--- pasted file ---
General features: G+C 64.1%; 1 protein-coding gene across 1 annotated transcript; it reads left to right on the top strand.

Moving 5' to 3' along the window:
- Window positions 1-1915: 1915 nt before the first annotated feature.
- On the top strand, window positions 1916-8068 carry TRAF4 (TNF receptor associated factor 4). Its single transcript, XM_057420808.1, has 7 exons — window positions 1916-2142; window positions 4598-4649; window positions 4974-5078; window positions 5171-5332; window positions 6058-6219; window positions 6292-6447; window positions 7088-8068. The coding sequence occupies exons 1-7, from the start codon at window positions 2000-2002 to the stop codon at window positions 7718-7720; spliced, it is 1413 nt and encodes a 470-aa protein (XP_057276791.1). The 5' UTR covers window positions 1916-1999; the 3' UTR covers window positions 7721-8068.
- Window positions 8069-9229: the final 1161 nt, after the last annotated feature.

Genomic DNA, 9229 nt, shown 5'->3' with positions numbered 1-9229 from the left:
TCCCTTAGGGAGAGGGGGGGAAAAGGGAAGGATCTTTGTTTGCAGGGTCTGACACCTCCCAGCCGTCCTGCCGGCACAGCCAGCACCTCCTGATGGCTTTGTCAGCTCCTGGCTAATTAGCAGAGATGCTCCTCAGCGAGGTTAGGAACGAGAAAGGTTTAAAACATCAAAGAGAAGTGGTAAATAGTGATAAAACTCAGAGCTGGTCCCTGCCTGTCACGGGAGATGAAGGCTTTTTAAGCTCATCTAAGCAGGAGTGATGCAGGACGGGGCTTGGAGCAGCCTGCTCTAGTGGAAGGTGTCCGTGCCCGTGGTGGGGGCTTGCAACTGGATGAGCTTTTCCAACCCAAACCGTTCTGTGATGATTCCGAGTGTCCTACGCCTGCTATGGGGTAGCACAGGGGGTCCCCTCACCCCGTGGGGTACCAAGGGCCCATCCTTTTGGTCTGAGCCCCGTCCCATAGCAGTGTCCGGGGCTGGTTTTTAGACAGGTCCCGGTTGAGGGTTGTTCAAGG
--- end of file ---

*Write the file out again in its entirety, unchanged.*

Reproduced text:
General features: G+C 64.1%; 1 protein-coding gene across 1 annotated transcript; it reads left to right on the top strand.

Moving 5' to 3' along the window:
- Window positions 1-1915: 1915 nt before the first annotated feature.
- On the top strand, window positions 1916-8068 carry TRAF4 (TNF receptor associated factor 4). Its single transcript, XM_057420808.1, has 7 exons — window positions 1916-2142; window positions 4598-4649; window positions 4974-5078; window positions 5171-5332; window positions 6058-6219; window positions 6292-6447; window positions 7088-8068. The coding sequence occupies exons 1-7, from the start codon at window positions 2000-2002 to the stop codon at window positions 7718-7720; spliced, it is 1413 nt and encodes a 470-aa protein (XP_057276791.1). The 5' UTR covers window positions 1916-1999; the 3' UTR covers window positions 7721-8068.
- Window positions 8069-9229: the final 1161 nt, after the last annotated feature.

Genomic DNA, 9229 nt, shown 5'->3' with positions numbered 1-9229 from the left:
TCCCTTAGGGAGAGGGGGGGAAAAGGGAAGGATCTTTGTTTGCAGGGTCTGACACCTCCCAGCCGTCCTGCCGGCACAGCCAGCACCTCCTGATGGCTTTGTCAGCTCCTGGCTAATTAGCAGAGATGCTCCTCAGCGAGGTTAGGAACGAGAAAGGTTTAAAACATCAAAGAGAAGTGGTAAATAGTGATAAAACTCAGAGCTGGTCCCTGCCTGTCACGGGAGATGAAGGCTTTTTAAGCTCATCTAAGCAGGAGTGATGCAGGACGGGGCTTGGAGCAGCCTGCTCTAGTGGAAGGTGTCCGTGCCCGTGGTGGGGGCTTGCAACTGGATGAGCTTTTCCAACCCAAACCGTTCTGTGATGATTCCGAGTGTCCTACGCCTGCTATGGGGTAGCACAGGGGGTCCCCTCACCCCGTGGGGTACCAAGGGCCCATCCTTTTGGTCTGAGCCCCGTCCCATAGCAGTGTCCGGGGCTGGTTTTTAGACAGGTCCCGGTTGAGGGTTGTTCAAGG